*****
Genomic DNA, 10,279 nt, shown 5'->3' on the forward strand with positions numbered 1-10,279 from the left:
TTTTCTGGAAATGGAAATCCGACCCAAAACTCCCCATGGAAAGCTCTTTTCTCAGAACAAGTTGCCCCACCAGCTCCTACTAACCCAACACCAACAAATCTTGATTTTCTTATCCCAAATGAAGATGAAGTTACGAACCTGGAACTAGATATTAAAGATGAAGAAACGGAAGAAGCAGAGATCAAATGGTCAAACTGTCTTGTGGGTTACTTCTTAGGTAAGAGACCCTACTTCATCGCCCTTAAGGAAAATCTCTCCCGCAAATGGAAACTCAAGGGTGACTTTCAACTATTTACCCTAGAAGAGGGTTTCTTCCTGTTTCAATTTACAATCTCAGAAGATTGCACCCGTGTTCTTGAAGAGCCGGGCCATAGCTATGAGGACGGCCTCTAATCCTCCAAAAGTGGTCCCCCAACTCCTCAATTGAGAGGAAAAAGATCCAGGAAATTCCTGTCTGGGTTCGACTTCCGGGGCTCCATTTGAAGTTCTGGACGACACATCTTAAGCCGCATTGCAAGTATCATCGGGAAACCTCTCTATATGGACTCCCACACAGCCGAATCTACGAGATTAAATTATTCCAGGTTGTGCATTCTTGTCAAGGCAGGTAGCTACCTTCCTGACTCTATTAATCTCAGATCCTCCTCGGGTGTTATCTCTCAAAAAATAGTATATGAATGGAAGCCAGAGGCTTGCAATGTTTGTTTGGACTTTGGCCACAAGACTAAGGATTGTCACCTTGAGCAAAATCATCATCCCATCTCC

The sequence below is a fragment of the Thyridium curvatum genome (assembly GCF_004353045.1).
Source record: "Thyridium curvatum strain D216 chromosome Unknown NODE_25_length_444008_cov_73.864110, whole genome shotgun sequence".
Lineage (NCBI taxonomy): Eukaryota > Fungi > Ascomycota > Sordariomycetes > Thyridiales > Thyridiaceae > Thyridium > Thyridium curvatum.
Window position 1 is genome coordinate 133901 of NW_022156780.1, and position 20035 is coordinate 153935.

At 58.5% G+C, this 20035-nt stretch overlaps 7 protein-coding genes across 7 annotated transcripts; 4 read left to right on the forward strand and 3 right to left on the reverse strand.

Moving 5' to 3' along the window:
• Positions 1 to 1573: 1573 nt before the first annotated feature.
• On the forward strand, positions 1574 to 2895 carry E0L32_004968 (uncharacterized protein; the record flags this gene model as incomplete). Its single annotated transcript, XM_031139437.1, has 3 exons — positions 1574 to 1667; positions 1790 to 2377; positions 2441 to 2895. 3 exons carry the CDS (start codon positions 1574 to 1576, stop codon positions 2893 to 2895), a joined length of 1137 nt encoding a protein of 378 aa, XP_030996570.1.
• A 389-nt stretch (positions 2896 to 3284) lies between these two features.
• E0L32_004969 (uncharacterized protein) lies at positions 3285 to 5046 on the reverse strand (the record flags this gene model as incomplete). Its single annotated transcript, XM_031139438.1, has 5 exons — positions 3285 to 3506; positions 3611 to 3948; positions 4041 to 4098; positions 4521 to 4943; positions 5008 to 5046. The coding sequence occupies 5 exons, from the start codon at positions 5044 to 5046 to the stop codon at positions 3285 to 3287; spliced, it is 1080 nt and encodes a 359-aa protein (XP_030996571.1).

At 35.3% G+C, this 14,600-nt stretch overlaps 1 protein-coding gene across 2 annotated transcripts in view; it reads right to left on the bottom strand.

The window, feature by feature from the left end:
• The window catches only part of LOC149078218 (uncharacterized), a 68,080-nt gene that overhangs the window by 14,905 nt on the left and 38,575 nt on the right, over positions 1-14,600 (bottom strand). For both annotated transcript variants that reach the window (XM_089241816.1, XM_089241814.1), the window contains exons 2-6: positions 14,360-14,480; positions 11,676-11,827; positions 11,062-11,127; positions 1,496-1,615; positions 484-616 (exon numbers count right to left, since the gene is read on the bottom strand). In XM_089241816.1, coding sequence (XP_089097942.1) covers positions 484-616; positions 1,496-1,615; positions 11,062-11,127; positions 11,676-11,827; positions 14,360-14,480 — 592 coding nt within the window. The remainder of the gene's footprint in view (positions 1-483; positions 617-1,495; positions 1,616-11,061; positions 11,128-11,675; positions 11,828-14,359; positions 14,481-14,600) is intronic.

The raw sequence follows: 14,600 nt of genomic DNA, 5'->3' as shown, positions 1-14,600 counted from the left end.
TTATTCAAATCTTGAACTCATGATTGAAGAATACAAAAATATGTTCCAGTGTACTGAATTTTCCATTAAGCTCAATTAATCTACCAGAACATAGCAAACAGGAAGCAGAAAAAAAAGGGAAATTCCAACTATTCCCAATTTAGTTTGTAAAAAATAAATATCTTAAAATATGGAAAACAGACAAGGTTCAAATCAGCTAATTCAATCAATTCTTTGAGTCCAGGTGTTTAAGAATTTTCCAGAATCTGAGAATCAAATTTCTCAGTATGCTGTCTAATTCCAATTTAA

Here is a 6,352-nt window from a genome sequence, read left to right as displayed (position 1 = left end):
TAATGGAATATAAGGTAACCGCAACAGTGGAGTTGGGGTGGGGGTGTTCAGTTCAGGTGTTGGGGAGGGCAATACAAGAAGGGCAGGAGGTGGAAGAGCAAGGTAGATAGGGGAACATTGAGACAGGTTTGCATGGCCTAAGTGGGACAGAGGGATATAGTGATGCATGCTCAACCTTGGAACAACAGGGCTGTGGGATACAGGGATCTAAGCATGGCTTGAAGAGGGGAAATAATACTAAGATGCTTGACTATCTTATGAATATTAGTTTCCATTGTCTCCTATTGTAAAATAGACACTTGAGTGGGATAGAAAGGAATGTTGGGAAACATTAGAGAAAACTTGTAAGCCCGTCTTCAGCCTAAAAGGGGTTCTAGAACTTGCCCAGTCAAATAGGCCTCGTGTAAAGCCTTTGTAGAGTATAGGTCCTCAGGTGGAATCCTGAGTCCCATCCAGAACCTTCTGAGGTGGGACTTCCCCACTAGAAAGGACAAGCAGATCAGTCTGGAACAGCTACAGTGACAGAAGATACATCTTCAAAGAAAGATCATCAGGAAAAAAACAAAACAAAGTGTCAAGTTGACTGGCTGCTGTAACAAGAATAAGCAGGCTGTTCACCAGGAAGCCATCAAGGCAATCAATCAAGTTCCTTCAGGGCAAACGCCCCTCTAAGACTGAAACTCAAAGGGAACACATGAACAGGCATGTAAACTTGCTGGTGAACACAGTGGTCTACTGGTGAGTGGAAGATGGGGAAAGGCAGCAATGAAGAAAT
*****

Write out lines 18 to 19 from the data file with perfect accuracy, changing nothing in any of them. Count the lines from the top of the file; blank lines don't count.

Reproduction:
Here is a 6,352-nt window from a genome sequence, read left to right as displayed (position 1 = left end):
TAATGGAATATAAGGTAACCGCAACAGTGGAGTTGGGGTGGGGGTGTTCAGTTCAGGTGTTGGGGAGGGCAATACAAGAAGGGCAGGAGGTGGAAGAGCAAGGTAGATAGGGGAACATTGAGACAGGTTTGCATGGCCTAAGTGGGACAGAGGGATATAGTGATGCATGCTCAACCTTGGAACAACAGGGCTGTGGGATACAGGGATCTAAGCATGGCTTGAAGAGGGGAAATAATACTAAGATGCTTGACTATCTTATGAATATTAGTTTCCATTGTCTCCTATTGTAAAATAGACACTTGAGTGGGATAGAAAGGAATGTTGGGAAACATTAGAGAAAACTTGTAAGCCCGTCTTCAGCCTAAAAGGGGTTCTAGAACTTGCCCAGTCAAATAGGCCTCGTGTAAAGCCTTTGTAGAGTATAGGTCCTCAGGTGGAATCCTGAGTCCCATCCAGAACCTTCTGAGGTGGGACTTCCCCACTAGAAAGGACAAGCAGATCAGTCTGGAACAGCTACAGTGACAGAAGATACATCTTCAAAGAAAGATCATCAGGAAAAAAACAAAACAAAGTGTCAAGTTGACTGGCTGCTGTAACAAGAATAAGCAGGCTGTTCACCAGGAAGCCATCAAGGCAATCAATCAAGTTCCTTCAGGGCAAACGCCCCTCTAAGACTGAAACTCAAAGGGAACACATGAACAGGCATGTAAACTTGCTGGTGAACACAGTGGTCTACTGGTGAGTGGAAGATGGGGAAAGGCAGCAATGAAGAAAT